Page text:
In San Francisco last summer, Lois Steinberg analyzed Virabhadrasana II for a long time. Most students attending the five-day workshop were teachers or experienced students. But Warrior II was nevertheless a worthy challenge. Using an adept student as a demo model, … Continue reading Look closely, see deeply
Ever been injured in a yoga class? Chances are, we’ve all felt a twinge in one class or another. So, who’s at fault? The teacher? The student? Or are occasional tweaks simply part of being active and exploring our limits? Since William Broad began … Continue reading Yoga injuries: who’s at fault?
If a yoga teacher refers to your psoas, do you know what she’s talking about? The Iyengar method of teaching yoga is precise and detailed. Instructions are conveyed visually (through demos) and verbally (through words). Teachers sometimes discuss whether specific anatomical terms should be used. Is it better to say “hamstrings” or “back thighs”? Can students identify “psoas,” “sacrum,” and even “big-toe mound”? The common wisdom is that teachers should not bombard beginners with overly specific terminology (which the average layperson would need to look up in an anatomy textbook). Having practiced law for a nanosecond myself, I can relate … Continue reading Where’s your psoas? Your sacrum? Your big-toe mound?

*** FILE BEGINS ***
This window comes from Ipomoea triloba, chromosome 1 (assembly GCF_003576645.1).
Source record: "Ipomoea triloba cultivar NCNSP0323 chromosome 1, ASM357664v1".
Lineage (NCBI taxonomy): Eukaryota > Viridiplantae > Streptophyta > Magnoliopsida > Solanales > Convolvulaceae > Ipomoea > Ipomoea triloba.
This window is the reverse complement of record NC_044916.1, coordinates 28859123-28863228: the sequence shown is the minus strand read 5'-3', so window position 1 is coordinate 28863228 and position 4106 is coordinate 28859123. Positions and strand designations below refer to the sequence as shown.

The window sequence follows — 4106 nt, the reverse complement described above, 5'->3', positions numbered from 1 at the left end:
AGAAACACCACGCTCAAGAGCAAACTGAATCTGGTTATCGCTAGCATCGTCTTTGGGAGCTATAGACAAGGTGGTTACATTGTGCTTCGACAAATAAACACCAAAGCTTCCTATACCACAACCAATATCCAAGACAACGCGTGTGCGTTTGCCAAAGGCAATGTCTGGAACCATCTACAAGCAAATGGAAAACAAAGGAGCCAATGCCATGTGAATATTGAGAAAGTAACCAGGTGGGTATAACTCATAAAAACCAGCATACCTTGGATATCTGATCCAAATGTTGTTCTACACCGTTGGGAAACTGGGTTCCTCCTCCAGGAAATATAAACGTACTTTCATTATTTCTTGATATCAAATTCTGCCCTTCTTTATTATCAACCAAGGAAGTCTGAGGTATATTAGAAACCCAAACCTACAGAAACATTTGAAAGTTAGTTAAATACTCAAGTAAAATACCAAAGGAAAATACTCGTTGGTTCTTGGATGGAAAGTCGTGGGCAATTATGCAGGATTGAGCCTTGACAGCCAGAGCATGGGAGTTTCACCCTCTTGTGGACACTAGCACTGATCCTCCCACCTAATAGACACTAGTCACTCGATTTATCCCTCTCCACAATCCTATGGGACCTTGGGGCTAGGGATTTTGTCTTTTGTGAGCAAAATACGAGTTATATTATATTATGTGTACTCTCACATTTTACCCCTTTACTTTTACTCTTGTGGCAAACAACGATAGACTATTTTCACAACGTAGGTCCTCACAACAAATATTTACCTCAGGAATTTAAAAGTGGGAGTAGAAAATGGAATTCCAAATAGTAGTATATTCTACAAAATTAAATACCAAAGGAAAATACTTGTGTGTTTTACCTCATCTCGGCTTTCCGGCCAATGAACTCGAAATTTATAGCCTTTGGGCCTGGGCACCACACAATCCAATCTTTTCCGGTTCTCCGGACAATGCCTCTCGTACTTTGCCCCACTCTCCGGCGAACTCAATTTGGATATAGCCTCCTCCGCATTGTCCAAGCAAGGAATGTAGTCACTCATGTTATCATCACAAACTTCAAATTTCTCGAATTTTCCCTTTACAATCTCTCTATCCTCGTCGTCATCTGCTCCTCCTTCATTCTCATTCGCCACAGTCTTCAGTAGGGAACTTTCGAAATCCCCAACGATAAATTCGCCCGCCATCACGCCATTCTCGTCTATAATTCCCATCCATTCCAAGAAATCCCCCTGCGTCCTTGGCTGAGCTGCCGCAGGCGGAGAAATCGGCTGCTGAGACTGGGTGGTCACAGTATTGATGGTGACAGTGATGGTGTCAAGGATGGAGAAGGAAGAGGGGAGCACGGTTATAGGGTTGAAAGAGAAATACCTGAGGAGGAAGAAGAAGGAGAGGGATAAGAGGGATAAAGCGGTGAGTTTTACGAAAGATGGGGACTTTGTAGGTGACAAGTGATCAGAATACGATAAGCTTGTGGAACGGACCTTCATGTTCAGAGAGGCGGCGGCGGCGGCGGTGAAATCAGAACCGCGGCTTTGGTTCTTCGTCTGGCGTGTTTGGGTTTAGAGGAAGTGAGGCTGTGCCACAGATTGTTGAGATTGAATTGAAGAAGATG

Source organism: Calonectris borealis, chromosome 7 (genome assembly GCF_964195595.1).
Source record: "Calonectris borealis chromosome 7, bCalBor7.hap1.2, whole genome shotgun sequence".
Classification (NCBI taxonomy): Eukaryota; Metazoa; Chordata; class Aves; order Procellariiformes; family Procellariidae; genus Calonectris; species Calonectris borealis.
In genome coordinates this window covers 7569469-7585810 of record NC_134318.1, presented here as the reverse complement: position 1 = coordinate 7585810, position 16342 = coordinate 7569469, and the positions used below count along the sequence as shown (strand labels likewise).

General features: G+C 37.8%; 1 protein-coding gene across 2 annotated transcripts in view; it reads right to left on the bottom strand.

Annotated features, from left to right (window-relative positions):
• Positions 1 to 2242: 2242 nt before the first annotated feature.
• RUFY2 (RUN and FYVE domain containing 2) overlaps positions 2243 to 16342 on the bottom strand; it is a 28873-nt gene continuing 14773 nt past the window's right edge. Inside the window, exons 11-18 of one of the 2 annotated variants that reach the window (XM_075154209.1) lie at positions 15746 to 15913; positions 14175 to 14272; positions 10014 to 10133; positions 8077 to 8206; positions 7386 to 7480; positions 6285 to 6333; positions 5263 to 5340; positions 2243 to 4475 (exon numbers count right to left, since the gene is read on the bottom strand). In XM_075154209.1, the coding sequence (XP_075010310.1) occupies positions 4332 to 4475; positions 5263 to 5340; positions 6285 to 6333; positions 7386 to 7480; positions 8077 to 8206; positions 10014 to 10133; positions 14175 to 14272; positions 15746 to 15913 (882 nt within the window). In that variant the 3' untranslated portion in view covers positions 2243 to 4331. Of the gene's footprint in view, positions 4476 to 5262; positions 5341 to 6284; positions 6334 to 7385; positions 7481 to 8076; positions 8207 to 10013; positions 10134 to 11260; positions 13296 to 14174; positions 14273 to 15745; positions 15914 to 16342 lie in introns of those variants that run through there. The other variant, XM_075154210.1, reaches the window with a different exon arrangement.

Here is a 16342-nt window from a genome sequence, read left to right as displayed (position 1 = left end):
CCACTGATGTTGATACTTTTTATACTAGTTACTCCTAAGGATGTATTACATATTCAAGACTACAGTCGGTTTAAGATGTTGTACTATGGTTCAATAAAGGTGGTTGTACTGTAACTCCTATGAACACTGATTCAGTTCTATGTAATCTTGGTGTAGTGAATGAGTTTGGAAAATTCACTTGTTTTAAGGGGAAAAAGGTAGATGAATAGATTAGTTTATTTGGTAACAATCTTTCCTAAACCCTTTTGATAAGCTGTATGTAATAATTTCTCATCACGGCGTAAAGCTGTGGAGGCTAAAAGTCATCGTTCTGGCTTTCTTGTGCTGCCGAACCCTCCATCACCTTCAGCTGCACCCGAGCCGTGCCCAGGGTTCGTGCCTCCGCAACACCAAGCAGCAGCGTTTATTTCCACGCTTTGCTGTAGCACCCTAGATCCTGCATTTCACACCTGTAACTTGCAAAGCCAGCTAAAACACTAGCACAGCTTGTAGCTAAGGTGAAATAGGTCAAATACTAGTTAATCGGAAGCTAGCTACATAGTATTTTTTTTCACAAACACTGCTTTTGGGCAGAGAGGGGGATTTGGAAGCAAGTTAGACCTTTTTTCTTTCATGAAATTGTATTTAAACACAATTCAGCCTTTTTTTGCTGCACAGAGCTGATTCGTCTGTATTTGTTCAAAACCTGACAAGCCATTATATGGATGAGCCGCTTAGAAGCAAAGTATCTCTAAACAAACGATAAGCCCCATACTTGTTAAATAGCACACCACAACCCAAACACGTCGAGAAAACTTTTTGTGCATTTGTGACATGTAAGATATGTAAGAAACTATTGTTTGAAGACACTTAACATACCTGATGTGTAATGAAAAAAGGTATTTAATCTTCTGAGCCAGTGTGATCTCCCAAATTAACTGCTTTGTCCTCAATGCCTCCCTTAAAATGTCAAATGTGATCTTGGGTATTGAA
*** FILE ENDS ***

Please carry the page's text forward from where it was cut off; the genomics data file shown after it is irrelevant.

When I took my first yoga class in 1997, I had no idea who the “major” teachers were. I didn’t know what “Iyengar” meant and had to ask my first teacher, Sandy Blaine, to spell it. I met Sandy fortuitously since she then taught at UC Berkeley’s rec center (free classes for members!). But I got lucky. Sandy was an excellent teacher. Despite my total ignorance about yoga, that much was clear. Now, 15 years in, I recognize many names in the Iyengar world and beyond. Most teachers/studios have attractive websites with detailed bios elaborating training, mentors, level of certification, … Continue reading Knowing “who’s who” among yoga teachers